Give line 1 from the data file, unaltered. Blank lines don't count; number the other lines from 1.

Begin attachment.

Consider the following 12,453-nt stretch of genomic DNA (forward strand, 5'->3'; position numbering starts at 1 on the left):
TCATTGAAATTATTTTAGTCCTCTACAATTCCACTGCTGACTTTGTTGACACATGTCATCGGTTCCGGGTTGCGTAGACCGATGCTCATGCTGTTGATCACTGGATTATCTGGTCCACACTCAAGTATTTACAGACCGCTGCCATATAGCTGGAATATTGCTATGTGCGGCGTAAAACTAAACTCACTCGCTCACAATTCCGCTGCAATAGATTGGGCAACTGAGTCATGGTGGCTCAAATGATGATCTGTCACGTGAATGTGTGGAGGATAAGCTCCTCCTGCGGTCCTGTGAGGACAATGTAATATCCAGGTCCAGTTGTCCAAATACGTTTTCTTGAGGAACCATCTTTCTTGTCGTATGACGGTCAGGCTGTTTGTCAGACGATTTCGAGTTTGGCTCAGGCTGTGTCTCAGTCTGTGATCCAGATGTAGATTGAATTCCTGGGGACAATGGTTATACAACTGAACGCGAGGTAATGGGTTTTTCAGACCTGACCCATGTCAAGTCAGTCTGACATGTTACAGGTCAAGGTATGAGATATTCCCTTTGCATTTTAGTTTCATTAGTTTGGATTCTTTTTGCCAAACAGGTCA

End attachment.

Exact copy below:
Consider the following 12,453-nt stretch of genomic DNA (forward strand, 5'->3'; position numbering starts at 1 on the left):